9 Best Snorkeling Spots in The Bahamas

The Bahamas, consisting of over 700 islands and over 2000 coral reefs, is one of the trendiest vacation spots in the world. In fact, the US Department of State estimates that between 5-6 million people visit the Bahamas each year. With luxury resorts and ample outdoor recreational opportunities, it’s no wonder why the Bahamas attract 5x as many tourists as residents each year. One of the most popular recreational activities for vacationers is snorkeling. Because the Bahamas is home to the world’s third largest reef system, snorkeling here introduces vacationers to warm, clear waters with spectacular views of marine life, ship wreckage, and geological formations. Deciding to snorkel is the easy part; deciding where to snorkel can take time. Rent or bring your own snorkeling mask, then explore these islands and you’ll discover some of the best snorkeling spots in the Bahamas.

Bimini

Bimini’s proximity to the Gulf Streams makes it a prime spot to snorkel. The upward rush of the Gulf Stream warms the waters here but also creates a path for marine life, including dolphins, sea turtles, and marlin. A Spotted Dolphin pod resides near the island and appears to divers and snorkelers on a daily basis. In addition to offering abundant marine life to observe, Bimini also offers stunning geological views.

  • Rainbow Reef: A shallow ledge provides viewing opportunities for some larger marine life including nurse sharks and sea turtles.
  • Paradise Point: The giant flat rocks at Paradise Point are often referred to as the jetty to the famed city of Atlantis. Whether that is fact or fiction, the beauty of the underwater causeway is undeniable.

Eleuthera

Eleuthera may only be about a mile wide, but it’s 112 mile long stretch is a must-visit island for any tourist.  Eleuthera’s pink sandy beaches connect to numerous snorkeling hotspots including these three well-known sites:

  • Devil’s Backbone: Because Devil’s Backbone has a history of damaging ships, it offers stunning underwater shipwreck vistas, even including a sunken train. In addition to the ship graveyard, Devil’s Backbone is teeming with marine life including lobsters and eels.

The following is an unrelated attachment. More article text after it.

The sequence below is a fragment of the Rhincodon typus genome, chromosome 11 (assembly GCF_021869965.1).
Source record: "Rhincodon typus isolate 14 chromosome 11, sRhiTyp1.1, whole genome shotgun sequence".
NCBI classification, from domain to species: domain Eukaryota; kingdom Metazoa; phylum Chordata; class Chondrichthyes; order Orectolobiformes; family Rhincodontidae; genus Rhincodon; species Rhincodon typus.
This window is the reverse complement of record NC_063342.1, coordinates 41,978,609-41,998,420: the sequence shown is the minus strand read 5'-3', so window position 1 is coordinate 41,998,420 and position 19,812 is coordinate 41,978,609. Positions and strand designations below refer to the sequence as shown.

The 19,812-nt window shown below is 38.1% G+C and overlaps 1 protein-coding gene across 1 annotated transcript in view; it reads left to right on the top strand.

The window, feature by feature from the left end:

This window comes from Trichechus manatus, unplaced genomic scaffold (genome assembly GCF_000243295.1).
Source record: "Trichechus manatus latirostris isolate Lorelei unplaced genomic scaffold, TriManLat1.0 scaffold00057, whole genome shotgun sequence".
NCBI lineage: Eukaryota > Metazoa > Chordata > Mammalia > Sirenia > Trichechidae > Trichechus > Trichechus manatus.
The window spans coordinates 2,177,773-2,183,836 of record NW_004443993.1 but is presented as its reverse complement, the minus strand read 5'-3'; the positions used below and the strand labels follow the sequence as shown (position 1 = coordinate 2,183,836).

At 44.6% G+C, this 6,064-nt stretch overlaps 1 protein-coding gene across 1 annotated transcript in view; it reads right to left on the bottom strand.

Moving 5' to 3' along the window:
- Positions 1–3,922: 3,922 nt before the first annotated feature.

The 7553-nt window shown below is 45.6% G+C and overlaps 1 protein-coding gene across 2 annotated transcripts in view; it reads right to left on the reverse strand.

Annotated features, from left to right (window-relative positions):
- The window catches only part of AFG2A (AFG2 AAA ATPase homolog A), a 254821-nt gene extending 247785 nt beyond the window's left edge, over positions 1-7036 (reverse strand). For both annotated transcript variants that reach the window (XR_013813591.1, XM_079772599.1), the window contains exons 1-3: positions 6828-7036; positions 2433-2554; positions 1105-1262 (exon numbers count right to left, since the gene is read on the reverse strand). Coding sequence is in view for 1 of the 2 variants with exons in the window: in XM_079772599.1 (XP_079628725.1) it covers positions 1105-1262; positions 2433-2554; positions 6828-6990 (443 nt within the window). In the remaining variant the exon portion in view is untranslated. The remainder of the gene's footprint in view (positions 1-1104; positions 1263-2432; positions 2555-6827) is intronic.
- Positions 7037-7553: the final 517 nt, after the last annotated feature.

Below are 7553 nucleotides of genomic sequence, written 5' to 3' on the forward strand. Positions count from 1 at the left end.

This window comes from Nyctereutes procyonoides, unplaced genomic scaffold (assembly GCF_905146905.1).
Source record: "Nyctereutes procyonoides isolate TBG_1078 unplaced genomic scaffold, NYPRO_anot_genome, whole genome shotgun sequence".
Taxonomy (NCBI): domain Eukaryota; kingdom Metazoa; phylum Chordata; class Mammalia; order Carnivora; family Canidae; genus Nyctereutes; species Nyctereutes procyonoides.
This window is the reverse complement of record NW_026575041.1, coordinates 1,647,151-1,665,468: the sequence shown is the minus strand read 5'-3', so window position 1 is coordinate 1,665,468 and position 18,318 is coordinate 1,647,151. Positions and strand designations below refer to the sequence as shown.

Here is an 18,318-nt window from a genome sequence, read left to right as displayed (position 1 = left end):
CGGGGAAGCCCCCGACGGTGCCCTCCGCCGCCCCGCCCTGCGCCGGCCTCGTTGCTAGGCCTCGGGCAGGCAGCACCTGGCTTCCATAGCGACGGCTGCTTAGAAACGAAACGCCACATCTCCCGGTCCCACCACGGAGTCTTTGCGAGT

• Current Cut: Snorkel in Current Cut, and you’ll find yourself on an underwater “roller coaster” ride. Current Cut is home to a variety of small marine life.
  • Pineapple Dock: Like Devil’s Backbone, Pineapple Dock is another snorkeling site that offers a shipwreck to explore. As the name suggests, Pineapple Dock is home to several varieties of tropical fish.

Grand Bahama Island

Grand Bahama Island is the northernmost island of the Bahamas and boasts clear waters and plentiful coves. The popularity of this island led to the creation of numerous all-inclusive resorts.  Guests of these resorts frequently visit popular snorkeling sites including:

  • Paradise Cove: The highlight of Paradise Cove is that snorkelers can access this cove directly from the beach.
  • Peterson Cay: This spot is a favorite because of the particularly shallow depths of the cay. Peterson Cay is located off of southern coast of Grand Bahama Island.
  • Ben’s Cave: A popular destination, Ben’s Cave is part of the Lucayan Cave system.
  • Explore the reefs at Gold Rock and Silver Point Reef.

Abacos

The 120 miles of quiet reefs draw in many snorkelers hoping to see breathtaking vistas. The depths of the cays in Abacos rarely exceed 20-40 feet, which makes visibility even better. The top spots in Abacos include:

  • Elbow Cay: Because of Elbow Cay’s proximity to the Gulf Stream, this reef is particularly clear, making this a smart choice for a snorkeling wishing to take underwater photographs.